The name Angry Man used to be what Murray’s called their Brown Ale. But for some reason they switched it to their pale. Which is okay with me – I think it’s a great name for a beer and the brown was always next to impossible for me to get. But the pale? Well that’s way easier.
Today’s History in a Bottle deals with quite a few angry men. Angry drunken men.
It’s Valentine’s Day, 1916, though these men – soldiers in training cap preparing to go off and fight in World War I don’t have hearts and flowers on their minds.
No, these soldiers are ready to riot.
It’s a story that doesn’t appear in many history books, most likely because the image of soldiers getting drunk and smashing up a city doesn’t gel with how we like to think of the Diggers. But it did happen – and at the end of that February 14 day one of the rioting soldiers would be shot dead – not on a foreign land but in his own country by one of his own countrymen.
The day’s events start at 9am that day, at an army training camp at Casula, near Liverpool in Sydney. Several thousand soldiers have just been told their training would be extended by four and a half hours.
On its own, it might not seem like much – but it was the latest in a series of issues that rankled with the new soldiers. They were already living in overcrowded conditions, having difficulty getting leave approved and weren’t trusted enough to have a wet bar.
The latest demand was the one that broke the camel’s back. Many of the soldiers ignore their commanders, leave the camp and march to Liverpool, where they steal barrels of beer and rum from hotels.
When the grog is all gone the thousands of soldiers board trains to Central Station. Once there, any form of a protest against their orders completely falls about and a drunken mob mentality rises up. The soldiers steal fruit from carts, commandeer passing vehicles and start drinking their way through pubs again.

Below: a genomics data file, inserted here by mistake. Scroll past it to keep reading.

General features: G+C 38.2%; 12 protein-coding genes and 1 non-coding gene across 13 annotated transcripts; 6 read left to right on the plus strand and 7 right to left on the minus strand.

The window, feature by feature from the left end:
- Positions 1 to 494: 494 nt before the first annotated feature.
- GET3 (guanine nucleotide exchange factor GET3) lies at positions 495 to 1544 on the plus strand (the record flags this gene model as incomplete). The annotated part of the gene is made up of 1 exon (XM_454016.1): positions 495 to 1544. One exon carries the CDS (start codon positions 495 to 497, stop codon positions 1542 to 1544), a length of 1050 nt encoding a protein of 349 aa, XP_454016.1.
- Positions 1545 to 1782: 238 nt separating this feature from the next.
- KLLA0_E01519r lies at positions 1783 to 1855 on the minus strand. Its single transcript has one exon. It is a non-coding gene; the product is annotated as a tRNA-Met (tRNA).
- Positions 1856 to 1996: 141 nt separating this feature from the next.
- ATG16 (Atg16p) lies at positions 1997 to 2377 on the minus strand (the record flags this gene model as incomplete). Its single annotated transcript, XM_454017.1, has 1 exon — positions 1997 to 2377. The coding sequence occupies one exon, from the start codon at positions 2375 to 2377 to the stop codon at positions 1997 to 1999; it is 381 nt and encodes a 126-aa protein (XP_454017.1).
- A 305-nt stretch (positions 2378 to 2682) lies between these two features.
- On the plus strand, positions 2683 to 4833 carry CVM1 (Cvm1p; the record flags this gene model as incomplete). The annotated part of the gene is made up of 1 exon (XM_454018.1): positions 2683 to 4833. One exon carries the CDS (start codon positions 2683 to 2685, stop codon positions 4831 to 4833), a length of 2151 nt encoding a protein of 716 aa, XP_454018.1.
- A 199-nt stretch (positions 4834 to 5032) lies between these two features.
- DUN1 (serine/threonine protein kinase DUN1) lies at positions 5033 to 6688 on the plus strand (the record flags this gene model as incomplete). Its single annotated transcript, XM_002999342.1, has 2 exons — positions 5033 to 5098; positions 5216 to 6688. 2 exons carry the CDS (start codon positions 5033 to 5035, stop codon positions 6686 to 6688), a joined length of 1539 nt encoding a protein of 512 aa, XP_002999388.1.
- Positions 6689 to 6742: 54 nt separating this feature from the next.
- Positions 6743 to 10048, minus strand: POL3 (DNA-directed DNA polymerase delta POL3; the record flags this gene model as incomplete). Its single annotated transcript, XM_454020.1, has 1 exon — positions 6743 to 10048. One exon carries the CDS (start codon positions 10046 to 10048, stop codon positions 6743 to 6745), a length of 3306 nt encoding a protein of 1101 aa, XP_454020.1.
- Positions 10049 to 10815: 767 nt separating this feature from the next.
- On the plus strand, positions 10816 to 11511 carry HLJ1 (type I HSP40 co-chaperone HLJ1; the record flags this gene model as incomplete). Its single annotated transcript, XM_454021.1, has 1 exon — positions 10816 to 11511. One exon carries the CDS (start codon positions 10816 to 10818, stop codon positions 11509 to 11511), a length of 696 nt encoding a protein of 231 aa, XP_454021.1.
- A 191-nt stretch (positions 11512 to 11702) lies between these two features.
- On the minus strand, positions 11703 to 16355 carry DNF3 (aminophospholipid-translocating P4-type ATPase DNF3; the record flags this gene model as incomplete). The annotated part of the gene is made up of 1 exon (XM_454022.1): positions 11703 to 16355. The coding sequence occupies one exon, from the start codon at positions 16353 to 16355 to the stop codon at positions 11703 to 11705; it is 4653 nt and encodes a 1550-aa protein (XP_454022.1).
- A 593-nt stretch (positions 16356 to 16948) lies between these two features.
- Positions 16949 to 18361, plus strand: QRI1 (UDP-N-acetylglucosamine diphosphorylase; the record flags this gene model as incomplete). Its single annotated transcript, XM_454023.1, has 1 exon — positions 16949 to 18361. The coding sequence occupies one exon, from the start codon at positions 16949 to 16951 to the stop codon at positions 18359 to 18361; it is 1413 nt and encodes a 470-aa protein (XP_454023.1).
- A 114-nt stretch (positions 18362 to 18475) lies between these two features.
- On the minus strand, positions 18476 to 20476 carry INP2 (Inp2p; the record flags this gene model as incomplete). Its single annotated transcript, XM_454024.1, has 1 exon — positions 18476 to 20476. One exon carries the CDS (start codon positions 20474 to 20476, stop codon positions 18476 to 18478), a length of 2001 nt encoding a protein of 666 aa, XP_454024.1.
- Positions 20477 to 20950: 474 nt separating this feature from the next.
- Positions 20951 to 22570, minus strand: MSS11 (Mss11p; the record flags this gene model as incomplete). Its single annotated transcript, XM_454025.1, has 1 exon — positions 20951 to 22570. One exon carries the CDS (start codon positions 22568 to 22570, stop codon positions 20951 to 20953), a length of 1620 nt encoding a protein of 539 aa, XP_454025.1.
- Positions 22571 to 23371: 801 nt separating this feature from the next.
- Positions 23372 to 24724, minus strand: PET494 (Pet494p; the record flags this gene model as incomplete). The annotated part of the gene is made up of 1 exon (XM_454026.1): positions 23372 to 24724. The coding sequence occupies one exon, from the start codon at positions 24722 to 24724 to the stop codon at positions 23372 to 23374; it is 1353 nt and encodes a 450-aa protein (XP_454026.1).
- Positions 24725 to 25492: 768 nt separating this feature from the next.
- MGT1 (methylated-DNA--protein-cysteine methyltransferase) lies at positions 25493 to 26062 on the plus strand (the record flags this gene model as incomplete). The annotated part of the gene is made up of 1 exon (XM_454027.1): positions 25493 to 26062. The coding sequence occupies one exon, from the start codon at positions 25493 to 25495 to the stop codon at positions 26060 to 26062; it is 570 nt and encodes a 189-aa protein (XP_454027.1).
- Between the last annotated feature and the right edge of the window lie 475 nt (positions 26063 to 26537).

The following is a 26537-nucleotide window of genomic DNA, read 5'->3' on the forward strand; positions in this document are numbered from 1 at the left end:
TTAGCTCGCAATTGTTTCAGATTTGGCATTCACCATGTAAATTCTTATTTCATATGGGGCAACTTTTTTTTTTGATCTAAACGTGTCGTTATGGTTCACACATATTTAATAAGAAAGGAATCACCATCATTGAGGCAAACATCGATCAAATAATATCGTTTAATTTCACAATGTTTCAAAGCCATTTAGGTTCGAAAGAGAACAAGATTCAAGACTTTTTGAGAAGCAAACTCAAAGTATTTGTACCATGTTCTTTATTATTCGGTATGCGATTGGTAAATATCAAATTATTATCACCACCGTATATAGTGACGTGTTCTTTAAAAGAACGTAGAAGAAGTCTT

READ MORE: History in a Bottle #3 – Australia’s First Hanging
As the afternoon goes on, things get progressively ugly, with soldiers smashing store windows and threatening anyone with a foreign-sounding name. The police are vastly outnumbered and struggle to bring some sense of order to the city. They stage several baton charges through the afternoon to try and disperse the rioting soldiers.
Some policemen are able to arrest rioting soldiers, but a large number of their fellow troopers turn up outside the police station, waving metal bars and demanding the release of the jailed compatriots.
By about 9pm things get so bad that the army sends in some troops, which leads to street battles with the rioters. One confrontation occurs at Central Station, where some reports claim the army came across rioters destroying a toilet block.
The troops draw their rifles and demand the rioters stop. The rioters stand up to them. An edgy stand-off between the two sides begins. The officer in charge tells the rioters to leave. And then several shots are fired from the rioters’ side.
No one is sure who fired them but some witnesses later put forward the name of Private Ernest William Keefe, one of the thousands of rioters. What is known is that he would pay the price whether guilty or not.
In self-defence, some soldiers in the army returned fire, one of their bullets entering Keefe’s head through his right cheek.
He didn’t die on the battlefield of Gallipoli, The Somme or the Western Front. Instead, Keefe’s war ended before it even began – on the floor of a Sydney train station.
Despite never seeing battle on foreign soil – and despite being part of a riot – Keefe’s name does appear on the Roll of Honour at the Australian War Memorial.
Categories: History in a Bottle